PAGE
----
The first way to get jazzed about your trip and to push you closer to your goal of actually doing it is to get some great and inspiring cities on your route list. Last year I wrote 10 Common Stops on an Around the World Itinerary (and where you should go instead). Here are five more places that you should consider adding to your route.
1. Bagan, Burma – you’ve seen those photos of the temple spires sprouting through the mist, here is where you’ll find them. This pagoda-studded plain on the banks Ayeyarwady River in northern Burma makes a lovely, if dusty, day trip from town by bicycle. Bagan is a solid travel day by bus from Mandalay or Yangon.
2. Sri Lanka – it’s not “India lite”, but it is everything you love about India without the choking crowds, the gaping stares or the infuriating honking. With eight Unesco World Heritage sites in a country the size of West Virginia you’ll be consistently engaged. Do a safari tour, a bicycle tour, or a beach tour and let the spicy air of Sri Lanka light your senses.
3. Tromsø, Norway – widely regarded to be the best place in the northern hemisphere to see the northern lights, Tromsø has a burgeoning tourist infrastructure built up around thrillseekers out to get bedazzled in a way they’ve never been before.
4. Quito, Ecuador – the city is undergoing a sort of renaissance, so to catch it now would be a big win on your itinerary. Quito’s old town has been on the Unesco World Heritage List since 1978 and they’ve also just opened their brand spanking new airport.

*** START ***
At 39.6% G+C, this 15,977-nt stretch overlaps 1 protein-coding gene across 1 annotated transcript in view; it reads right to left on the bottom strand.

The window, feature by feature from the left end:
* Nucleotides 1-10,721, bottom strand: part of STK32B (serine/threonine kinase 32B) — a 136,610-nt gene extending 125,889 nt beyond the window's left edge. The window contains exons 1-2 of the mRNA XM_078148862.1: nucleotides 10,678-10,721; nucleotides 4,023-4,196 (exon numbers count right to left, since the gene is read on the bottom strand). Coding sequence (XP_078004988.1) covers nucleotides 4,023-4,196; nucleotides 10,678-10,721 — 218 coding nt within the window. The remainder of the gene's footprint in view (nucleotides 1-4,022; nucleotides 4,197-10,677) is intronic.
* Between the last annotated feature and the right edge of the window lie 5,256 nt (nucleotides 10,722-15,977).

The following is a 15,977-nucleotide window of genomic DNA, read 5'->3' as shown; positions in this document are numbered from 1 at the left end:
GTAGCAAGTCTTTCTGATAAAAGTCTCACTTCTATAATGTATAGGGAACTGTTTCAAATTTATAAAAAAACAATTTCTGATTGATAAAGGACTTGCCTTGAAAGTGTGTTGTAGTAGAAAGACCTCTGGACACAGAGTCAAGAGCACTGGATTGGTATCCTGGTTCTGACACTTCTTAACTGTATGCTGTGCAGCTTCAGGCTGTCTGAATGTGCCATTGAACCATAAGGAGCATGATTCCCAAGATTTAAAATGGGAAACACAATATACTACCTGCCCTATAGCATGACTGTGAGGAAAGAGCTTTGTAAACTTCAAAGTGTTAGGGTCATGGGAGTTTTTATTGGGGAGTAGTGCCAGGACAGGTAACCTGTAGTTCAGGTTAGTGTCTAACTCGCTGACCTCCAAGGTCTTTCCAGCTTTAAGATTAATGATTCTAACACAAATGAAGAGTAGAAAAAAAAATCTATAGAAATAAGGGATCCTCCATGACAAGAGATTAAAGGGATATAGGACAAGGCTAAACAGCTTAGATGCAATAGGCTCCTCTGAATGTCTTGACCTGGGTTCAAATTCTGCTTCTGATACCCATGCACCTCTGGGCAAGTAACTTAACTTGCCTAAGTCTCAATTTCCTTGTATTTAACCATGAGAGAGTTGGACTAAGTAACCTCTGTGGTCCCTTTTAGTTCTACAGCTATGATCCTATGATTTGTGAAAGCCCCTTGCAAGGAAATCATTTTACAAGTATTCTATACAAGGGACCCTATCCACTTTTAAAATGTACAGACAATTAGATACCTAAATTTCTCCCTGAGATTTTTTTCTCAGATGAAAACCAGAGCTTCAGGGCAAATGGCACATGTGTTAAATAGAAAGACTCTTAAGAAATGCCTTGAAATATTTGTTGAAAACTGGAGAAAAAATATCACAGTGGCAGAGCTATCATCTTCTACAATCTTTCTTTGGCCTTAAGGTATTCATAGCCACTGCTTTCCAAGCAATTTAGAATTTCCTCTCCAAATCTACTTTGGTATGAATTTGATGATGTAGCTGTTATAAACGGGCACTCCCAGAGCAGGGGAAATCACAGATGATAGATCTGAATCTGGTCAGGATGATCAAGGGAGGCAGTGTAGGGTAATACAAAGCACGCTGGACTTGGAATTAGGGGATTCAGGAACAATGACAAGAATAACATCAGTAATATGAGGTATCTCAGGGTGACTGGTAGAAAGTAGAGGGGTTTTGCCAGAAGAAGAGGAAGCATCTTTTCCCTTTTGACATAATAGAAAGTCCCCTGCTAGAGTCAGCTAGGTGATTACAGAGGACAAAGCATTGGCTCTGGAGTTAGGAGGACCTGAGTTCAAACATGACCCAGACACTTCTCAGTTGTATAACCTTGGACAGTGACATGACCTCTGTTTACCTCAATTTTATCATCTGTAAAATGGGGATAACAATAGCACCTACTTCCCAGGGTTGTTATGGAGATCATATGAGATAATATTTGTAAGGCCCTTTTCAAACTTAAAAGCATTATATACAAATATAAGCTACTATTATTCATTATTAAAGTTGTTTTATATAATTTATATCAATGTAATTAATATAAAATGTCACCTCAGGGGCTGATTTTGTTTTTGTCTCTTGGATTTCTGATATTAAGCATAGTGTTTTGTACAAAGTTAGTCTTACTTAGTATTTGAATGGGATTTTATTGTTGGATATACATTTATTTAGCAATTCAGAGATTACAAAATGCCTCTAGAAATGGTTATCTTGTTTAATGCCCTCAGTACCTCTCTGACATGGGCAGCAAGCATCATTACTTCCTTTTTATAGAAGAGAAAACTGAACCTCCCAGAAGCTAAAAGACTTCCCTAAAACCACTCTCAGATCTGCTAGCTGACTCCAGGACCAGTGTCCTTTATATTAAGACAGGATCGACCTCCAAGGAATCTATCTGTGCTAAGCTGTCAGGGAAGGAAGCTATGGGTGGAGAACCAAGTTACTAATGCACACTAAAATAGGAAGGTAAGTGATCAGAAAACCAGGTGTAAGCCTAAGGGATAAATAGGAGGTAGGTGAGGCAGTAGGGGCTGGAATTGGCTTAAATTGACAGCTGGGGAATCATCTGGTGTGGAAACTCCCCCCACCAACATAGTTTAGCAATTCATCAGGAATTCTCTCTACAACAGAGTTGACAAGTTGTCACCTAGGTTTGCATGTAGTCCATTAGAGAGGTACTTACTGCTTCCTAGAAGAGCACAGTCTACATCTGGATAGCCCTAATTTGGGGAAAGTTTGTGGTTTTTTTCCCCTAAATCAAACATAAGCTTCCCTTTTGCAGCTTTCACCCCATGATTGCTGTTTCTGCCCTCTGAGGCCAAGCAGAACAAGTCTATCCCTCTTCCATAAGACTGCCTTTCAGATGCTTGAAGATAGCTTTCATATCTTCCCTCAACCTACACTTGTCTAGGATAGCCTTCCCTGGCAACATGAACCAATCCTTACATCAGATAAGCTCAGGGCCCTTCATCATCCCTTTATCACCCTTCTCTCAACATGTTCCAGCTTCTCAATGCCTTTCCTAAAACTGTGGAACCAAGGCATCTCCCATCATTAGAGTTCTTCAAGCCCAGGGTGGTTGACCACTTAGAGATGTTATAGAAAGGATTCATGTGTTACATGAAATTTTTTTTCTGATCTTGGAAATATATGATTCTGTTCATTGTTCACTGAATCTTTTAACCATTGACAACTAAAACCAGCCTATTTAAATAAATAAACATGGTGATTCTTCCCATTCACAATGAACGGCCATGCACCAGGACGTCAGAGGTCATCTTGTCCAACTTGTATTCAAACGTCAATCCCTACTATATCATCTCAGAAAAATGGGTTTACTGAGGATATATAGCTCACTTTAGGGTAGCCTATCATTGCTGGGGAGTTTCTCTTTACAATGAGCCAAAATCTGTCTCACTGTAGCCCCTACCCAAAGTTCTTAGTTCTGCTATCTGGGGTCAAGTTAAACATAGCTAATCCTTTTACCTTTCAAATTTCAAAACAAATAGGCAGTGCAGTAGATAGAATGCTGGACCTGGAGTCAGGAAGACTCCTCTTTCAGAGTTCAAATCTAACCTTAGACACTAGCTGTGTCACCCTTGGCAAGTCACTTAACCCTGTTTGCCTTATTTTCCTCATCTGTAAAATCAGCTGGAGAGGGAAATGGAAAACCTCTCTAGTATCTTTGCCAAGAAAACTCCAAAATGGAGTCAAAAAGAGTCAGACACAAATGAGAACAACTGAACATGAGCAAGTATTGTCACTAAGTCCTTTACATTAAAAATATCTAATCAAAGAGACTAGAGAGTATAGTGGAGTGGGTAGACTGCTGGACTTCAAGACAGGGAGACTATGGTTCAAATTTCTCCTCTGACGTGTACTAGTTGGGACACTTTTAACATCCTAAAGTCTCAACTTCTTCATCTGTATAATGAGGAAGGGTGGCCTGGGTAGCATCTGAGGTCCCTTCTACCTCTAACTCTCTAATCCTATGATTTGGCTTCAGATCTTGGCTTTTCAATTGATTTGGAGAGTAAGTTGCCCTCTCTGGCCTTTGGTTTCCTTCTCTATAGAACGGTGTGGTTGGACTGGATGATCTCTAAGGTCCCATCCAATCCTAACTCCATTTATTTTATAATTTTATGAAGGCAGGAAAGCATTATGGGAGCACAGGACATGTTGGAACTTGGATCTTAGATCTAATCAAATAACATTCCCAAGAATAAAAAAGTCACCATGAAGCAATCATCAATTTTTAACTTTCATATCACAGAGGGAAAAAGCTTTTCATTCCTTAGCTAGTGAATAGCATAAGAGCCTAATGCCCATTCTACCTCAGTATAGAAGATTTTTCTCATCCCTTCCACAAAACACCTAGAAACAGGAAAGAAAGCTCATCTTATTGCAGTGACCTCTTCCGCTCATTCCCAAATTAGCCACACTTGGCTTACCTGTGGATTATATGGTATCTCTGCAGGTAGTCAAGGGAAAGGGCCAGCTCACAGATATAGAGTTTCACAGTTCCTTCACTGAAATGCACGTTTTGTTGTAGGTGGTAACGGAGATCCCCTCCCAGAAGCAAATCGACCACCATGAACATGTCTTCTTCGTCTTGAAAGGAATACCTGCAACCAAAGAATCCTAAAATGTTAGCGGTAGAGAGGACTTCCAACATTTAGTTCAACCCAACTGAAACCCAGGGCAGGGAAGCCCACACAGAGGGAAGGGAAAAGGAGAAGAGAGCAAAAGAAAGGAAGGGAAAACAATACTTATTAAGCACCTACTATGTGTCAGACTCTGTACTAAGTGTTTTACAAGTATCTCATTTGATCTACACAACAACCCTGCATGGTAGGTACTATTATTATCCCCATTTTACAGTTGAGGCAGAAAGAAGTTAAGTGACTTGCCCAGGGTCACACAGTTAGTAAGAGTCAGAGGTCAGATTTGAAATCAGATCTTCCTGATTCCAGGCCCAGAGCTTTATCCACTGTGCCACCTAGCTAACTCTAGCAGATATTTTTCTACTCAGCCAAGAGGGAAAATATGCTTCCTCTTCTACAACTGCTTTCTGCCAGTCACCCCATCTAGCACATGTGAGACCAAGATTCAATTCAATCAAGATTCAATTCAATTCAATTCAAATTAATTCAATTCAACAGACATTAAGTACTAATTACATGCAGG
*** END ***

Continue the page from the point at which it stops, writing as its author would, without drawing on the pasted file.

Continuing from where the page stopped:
5. Kyoto, Japan – in terms of peace and tranquility, Kyoto is the major Japanese city that has them. It’s terrific for walking (The Higashiyama neighborhood has loads of shrines, temples, and museums) and in the spring the cherry blossoms will knock your socks off. There’s a major airport here so you don’t have to spend a lot of money on bullet trains. In terms of expense Japan just isn’t as expensive as you think.
5 Ways to spice up your travels
1. Travel overland a lot
Flying between every city on your around the world trip is a surefire way to become an expert in seatback entertainment and airport security, but if you want your travel experience to be greater than planes and airports, we recommend you travel overland.
Traveling overland (meaning by train, bus, car, camel, human-powered palanquin) will save you money and give you a first-person perspective on the lay of the land, not to mention insight into how the bulk of the population moves from place to place.
It will keep you grounded (so to speak) and give you time to contemplate your existence while you watch the scenery pass before you. There’s nothing quite like rolling into a new city the same way they did a thousand years ago.
I put together an extensive post on the best cities between which to travel overland. Keep this in mind when you’re putting together your itinerary – you’ll find the price of your RTW ticket is a lot lower as well when skipping a few airplane legs. TripPlanner makes it easy to add surface legs into your itinerary.
2. Do couchsurfing and/or home rentals
Staying in hotels every single night of your trip is unwise for a couple reasons: you waste money first of all, and also because you cut yourself off from the very people you’re trying to get to know. One of the best ways to have encounters with locals is to stay with them in their house.
The idea may be unsettling to those that haven’t done it, especially when you show up with all your possessions hanging on your back, but the end result is always extraordinary – conversations, bewilderment and with any luck, a connection in the region for future visits.